Steppe cycling

After saying goodbye to the other travellers with whom I’d crossed the Caspian Sea, I cycled away into Kazakhstan. I knew there were going to be long distances without water ahead so I stopped at a village, Kuryk, to stop up. A small office was the only building with an open door, and the women there kindly filled up my water bottles in exchange for a few selfies.

From Kuryk I rode out into the steppe. This monotonous terrain was all I would see for the next thousand kilometres or so, through Kazakhstan and well into Uzbekistan. I saw occasional animals – some familiar ones, like goats and cows, but others more exotic like camels and a tortoise – an unusual animal in that it moves slowly enough I can get a good photo.

Apart from a headwind the first day, I was quite lucky and was pushed along by a gentle tailwind as I rolled along in a generally eastern direction. On the second day a van overtook me before slowing down to chat. The occupants were Doug and Emily, a British couple I’d met on the ferry. This was not the last time I would meet them.

The third day from the ferry, at Beyneu, the last Kazakh town, I stopped to stock up on food and water. After this it would be some 400km to the next town, and water sources were 100-150km apart. From here I rolled along toward the Uzbek border. Shortly before reaching it I was passed once more by Emily and Doug! They had stopped in Beyneu last night and were still asleep when I passed through this morning.

I made quick progress through the border post. There were vast numbers of locals crossing, often in heavily overloaded cars used to import large quantities of goods. A soldier spotted me, a tourist, and led me to the front of the queue where I was stamped out of Kazakhstan and into Uzbekistan. Crossing by car was not so quick – it apparently took Emily and Doug about five hours to get through.

After a few hours rattling along the much lower quality Uzbek road I performed my usual act of a sunset walk out into the steppe where I set up camp for the night.

The next day was a rather featureless one. Apart from a couple of water stops I simply bounced my way across the bumpy road. The one event of the day was another meeting with Doug and Emily! I’d been sheltering in a storm drain to get away from a rain shower, and emerged just as they were passing. This was getting to be something of a pattern!

At times the road was bad enough that the cars would simply ride in the adjacent dirt
Steppe, endless steppe

My fifth day of steppe riding brought an end to the monotony. I reached an area irrigated by a number of rivers and canals, with trees for shade and even fields growing crops!

Villages and towns were more numerous, and I stopped to buy food for the first time in a couple of days. I indicated to the shopkeeper that I wished to buy a packet of biscuits, and she wrote “4000” on a calculator. I was briefly shocked at the price (£8!) before realising I was thinking of Kazakh currency. In Uzbek currency, Som, that was only £0.40. With a rate of over 10,000 Som to the pound, the Som is the least valuable currency I have so far encountered.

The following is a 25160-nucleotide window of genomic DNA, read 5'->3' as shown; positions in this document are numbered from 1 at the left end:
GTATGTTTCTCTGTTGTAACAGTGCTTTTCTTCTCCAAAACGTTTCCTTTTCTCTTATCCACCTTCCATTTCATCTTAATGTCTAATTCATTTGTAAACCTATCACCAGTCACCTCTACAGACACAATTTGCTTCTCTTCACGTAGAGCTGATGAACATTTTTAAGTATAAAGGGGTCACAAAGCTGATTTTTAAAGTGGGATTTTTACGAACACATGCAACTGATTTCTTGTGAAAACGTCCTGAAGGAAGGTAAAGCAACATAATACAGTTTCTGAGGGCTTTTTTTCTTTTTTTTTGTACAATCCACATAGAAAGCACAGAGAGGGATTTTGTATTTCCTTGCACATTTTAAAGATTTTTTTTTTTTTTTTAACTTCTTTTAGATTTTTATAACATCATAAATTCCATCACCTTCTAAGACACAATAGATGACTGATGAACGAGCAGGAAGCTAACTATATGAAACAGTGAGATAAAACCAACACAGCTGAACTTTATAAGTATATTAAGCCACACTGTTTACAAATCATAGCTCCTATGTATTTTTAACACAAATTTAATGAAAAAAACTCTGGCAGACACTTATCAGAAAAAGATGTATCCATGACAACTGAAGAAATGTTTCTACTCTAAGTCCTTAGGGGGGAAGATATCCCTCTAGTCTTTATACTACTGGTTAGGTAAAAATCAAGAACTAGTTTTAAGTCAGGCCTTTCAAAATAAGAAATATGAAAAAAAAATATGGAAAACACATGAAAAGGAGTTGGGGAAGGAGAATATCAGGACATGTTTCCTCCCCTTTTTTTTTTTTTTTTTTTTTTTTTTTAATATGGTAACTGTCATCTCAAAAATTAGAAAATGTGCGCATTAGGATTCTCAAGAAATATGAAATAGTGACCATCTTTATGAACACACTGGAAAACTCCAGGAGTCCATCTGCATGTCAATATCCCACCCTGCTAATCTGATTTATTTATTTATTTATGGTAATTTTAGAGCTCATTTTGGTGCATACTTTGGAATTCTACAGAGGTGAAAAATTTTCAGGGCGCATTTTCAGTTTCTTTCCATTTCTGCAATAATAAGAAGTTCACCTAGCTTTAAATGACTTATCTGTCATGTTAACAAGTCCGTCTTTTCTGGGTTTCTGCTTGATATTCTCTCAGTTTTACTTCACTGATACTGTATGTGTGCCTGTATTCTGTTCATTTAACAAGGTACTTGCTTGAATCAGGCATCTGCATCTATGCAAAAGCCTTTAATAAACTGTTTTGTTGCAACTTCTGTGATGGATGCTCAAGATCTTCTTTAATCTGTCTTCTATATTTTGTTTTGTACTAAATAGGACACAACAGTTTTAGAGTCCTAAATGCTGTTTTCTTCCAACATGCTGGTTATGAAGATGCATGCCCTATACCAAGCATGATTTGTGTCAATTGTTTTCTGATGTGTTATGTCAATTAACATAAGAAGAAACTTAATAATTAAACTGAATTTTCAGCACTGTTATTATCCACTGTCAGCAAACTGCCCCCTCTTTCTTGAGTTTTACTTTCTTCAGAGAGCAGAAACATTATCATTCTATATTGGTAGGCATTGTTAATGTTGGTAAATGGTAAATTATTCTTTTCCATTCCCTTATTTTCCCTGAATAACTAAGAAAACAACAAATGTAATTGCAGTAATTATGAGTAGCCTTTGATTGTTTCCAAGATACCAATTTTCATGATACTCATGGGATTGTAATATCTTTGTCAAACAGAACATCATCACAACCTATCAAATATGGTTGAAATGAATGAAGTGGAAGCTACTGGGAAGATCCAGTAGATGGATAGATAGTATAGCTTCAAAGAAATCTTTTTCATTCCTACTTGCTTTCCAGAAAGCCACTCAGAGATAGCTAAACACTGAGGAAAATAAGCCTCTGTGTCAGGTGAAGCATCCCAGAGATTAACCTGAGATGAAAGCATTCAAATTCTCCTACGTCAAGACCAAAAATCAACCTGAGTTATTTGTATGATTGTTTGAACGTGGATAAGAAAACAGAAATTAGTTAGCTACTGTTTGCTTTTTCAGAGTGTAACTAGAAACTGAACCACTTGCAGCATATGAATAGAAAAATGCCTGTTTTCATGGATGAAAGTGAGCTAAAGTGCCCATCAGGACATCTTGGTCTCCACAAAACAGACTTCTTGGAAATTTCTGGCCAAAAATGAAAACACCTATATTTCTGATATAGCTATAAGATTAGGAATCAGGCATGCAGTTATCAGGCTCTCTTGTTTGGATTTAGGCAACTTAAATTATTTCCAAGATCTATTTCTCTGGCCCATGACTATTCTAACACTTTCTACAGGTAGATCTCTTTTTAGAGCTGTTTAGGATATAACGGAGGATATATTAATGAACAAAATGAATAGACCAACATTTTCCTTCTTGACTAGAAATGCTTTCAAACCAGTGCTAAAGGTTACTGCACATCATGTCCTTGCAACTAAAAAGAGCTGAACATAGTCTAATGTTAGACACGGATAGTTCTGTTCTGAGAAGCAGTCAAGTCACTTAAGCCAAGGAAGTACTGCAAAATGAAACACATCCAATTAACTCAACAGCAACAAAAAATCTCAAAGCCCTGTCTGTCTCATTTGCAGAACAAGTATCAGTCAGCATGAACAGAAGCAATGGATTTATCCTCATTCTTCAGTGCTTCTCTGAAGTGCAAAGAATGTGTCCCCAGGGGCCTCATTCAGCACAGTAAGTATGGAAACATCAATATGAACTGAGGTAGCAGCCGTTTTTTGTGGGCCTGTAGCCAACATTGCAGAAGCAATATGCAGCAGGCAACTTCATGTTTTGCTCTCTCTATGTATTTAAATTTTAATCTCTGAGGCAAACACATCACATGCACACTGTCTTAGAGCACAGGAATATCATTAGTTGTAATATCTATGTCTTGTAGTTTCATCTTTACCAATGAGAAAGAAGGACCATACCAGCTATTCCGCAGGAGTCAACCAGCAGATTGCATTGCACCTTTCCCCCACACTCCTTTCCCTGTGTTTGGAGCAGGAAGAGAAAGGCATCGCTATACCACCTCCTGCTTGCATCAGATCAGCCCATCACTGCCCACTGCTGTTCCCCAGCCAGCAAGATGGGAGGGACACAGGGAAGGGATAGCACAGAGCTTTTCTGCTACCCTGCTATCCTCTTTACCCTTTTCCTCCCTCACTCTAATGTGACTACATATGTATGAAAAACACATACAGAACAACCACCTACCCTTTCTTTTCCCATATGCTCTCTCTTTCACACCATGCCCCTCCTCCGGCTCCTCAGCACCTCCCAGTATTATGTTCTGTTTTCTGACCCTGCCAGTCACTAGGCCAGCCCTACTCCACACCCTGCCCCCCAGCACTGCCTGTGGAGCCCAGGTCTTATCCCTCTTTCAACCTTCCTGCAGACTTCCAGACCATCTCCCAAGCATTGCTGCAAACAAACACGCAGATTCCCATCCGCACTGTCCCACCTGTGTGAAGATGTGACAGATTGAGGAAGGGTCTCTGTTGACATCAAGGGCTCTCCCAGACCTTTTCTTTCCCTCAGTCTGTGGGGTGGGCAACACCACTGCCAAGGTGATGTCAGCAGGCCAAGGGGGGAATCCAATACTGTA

The Som has an interesting history. Until recently the government refused to acknowledge the rampant inflation. In 2013, the largest note was 1,000 Som, worth $0.60 at the time. Any non-trivial transaction involved a ridiculous number of banknotes! There was previously a thriving black market, but more recently the government has allowed banks to trade the currency at market rate and has issued larger notes (up to 100,000 Som). There are, however, few low-value notes and coins in circulation. It was not uncommon for shops to be unable to provide exact change and to substitute a piece of bubblegum instead!

After realising I was in fact paying a reasonable price, I took my biscuits and continued on to the city of Nukus. The traffic here was very different to back home. Cyclists travel in both directions on both sides of the street. Cars weave in and out around potholes. Marshrutkas, small shared taxis, stop frequently to collect passengers. A favourite tactic is to overtake a cyclist before slamming on the brakes, leaving the cyclist with only a split second to slam on their own brakes or swerve out into traffic.

I made my way out of Nukus unscathed, helped by the purchase of a partly-frozen bottle of pepsi that was a great comfort in the desert heat. Outside the city it was a return to desert, and with a storm brewing. I reached a military checkpoint just as sand was blowing towards me in waves. At first they seemed to be telling me I could sleep at the checkpoint, but this offer disappeared and I was told to cycle back to Nukus or continue on to the next hotel. I wasn’t about to backtrack so I rode on, fighting a vicious headwind, and watching the storm come closer. There was no hotel in sight so I left the road and set up camp in a small gorge. This would provide some wind shelter and the rain would hopefully drain away. In the end, the storm blew over and I saw barely a drop of rain.

My sixth day of cycling completed the ride across the steppe to Khiva. I was back out of the Nukus desert and crossed a pontoon bridge over a fairly large river.

From here it was fairly populated until the city of Khiva. It was hot, though, and I made frequent stops to buy chilled bottles of pepsi. In the afternoon I reached Khiva’s outskirts and stopped at a hostel. I’d made good time, averaging 200km a day. As it turned out, I’d kept up with Emily and Doug, who arrived at Khiva in their van on the same day.

May 27: 142km

May 28: 202km

May 29: 260km

May 30: 203km

May 31: 206 km

June 1: 147 km

2 thoughts on “Steppe cycling

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